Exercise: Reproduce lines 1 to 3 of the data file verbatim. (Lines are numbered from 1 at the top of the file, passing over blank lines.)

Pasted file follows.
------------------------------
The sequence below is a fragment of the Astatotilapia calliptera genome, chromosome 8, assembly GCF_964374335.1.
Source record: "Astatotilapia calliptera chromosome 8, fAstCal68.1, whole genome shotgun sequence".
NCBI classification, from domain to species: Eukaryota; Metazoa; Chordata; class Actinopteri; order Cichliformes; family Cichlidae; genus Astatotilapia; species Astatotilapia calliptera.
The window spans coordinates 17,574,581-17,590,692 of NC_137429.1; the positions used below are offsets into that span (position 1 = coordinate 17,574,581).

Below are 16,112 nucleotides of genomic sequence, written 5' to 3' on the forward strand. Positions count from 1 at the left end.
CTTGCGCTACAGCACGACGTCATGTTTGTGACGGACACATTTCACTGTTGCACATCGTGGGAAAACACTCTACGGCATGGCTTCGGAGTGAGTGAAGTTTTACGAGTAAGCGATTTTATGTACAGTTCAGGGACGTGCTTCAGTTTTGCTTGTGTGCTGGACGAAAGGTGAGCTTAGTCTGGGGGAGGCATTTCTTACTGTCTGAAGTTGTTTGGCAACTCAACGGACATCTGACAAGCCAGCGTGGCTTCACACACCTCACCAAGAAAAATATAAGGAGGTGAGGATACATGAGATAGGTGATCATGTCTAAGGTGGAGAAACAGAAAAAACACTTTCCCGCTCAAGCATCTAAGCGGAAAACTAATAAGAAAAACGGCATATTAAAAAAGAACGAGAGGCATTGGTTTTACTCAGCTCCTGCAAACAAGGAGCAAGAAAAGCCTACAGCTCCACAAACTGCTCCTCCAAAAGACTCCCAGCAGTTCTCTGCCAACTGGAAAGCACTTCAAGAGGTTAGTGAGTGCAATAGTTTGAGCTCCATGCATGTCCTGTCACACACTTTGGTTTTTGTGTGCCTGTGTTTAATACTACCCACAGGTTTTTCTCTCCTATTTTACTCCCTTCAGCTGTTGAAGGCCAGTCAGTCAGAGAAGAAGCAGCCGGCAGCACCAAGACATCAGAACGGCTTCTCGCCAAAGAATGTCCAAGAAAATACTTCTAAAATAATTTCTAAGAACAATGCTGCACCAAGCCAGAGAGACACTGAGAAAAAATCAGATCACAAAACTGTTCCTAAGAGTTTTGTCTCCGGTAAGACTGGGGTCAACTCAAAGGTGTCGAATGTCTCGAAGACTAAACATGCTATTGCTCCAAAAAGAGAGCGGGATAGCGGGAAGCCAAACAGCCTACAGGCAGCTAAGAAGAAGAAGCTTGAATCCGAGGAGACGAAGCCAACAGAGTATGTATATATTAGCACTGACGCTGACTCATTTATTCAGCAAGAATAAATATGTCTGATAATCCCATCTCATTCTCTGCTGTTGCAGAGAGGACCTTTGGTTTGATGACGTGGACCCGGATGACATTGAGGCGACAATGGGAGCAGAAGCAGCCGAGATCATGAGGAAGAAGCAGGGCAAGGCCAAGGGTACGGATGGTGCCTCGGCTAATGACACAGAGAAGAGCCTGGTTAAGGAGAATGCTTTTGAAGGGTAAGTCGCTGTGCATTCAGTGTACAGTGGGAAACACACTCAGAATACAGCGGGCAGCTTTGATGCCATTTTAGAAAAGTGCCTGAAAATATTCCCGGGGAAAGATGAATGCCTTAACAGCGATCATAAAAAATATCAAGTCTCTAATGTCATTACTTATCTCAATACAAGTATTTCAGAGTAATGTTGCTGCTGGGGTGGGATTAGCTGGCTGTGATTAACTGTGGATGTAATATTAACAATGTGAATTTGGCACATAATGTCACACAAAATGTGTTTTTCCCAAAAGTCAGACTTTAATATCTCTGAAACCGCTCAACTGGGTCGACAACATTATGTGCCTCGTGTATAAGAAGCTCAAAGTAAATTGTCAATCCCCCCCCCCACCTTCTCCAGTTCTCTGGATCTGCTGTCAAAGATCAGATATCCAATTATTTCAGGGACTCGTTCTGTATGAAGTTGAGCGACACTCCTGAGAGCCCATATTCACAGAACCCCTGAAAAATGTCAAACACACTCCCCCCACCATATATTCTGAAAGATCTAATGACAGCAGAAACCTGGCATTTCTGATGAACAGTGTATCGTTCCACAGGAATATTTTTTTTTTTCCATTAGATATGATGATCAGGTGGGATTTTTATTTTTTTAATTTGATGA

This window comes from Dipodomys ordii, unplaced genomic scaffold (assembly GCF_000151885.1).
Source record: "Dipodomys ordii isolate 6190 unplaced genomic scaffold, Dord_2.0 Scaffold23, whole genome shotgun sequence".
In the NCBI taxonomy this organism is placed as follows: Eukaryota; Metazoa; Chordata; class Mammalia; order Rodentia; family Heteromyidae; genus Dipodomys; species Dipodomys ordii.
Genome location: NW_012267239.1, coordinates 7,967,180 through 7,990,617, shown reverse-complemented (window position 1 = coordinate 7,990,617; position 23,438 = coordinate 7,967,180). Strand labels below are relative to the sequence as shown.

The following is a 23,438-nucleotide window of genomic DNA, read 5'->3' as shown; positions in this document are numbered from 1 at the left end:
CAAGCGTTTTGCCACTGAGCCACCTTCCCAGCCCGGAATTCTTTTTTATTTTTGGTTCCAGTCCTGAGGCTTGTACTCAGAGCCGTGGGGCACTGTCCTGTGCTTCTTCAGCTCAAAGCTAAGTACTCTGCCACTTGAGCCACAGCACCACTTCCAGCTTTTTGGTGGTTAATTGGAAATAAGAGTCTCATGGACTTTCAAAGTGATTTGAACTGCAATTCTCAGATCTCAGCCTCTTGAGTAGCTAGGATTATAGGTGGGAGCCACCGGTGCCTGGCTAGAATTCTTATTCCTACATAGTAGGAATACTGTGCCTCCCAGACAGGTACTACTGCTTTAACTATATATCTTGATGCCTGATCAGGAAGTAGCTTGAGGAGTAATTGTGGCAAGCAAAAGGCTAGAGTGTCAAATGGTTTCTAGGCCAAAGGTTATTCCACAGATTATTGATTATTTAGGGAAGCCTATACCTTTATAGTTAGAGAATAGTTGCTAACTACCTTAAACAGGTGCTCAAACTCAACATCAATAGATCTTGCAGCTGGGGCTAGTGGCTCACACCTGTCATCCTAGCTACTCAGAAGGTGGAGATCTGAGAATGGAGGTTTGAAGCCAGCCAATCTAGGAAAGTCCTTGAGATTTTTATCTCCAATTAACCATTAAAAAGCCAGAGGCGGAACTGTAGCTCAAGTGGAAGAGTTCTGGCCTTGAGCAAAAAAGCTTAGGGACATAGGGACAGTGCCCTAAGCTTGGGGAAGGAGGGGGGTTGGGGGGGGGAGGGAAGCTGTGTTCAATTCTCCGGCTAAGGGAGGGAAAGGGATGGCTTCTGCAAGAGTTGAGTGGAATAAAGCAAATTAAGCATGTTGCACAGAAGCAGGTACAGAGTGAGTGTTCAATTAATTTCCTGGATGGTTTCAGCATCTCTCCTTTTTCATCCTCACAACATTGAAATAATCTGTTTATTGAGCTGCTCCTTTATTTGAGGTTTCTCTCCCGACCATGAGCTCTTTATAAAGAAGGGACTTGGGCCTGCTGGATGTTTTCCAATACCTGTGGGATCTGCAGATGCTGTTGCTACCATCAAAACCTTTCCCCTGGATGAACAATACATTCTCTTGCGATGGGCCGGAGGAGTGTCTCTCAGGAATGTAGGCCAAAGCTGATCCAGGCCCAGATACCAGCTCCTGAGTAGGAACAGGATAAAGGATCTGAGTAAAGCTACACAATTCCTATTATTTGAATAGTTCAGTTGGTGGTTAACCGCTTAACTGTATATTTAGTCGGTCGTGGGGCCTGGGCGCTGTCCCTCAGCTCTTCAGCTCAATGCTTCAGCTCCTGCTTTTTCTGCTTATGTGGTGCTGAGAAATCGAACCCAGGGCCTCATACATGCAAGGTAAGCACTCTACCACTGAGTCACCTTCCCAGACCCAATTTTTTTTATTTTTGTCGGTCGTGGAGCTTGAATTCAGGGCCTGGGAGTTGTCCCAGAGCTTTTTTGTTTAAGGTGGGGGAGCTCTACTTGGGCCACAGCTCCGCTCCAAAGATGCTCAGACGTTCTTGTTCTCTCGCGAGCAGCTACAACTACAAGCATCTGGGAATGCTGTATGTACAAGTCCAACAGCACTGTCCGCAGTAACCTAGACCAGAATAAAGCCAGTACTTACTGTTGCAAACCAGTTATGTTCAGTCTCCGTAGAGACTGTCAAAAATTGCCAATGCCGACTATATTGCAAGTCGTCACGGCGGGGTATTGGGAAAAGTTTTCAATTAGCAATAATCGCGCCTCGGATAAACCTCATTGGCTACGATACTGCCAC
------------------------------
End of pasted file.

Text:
The sequence below is a fragment of the Astatotilapia calliptera genome, chromosome 8, assembly GCF_964374335.1.
Source record: "Astatotilapia calliptera chromosome 8, fAstCal68.1, whole genome shotgun sequence".
NCBI classification, from domain to species: Eukaryota; Metazoa; Chordata; class Actinopteri; order Cichliformes; family Cichlidae; genus Astatotilapia; species Astatotilapia calliptera.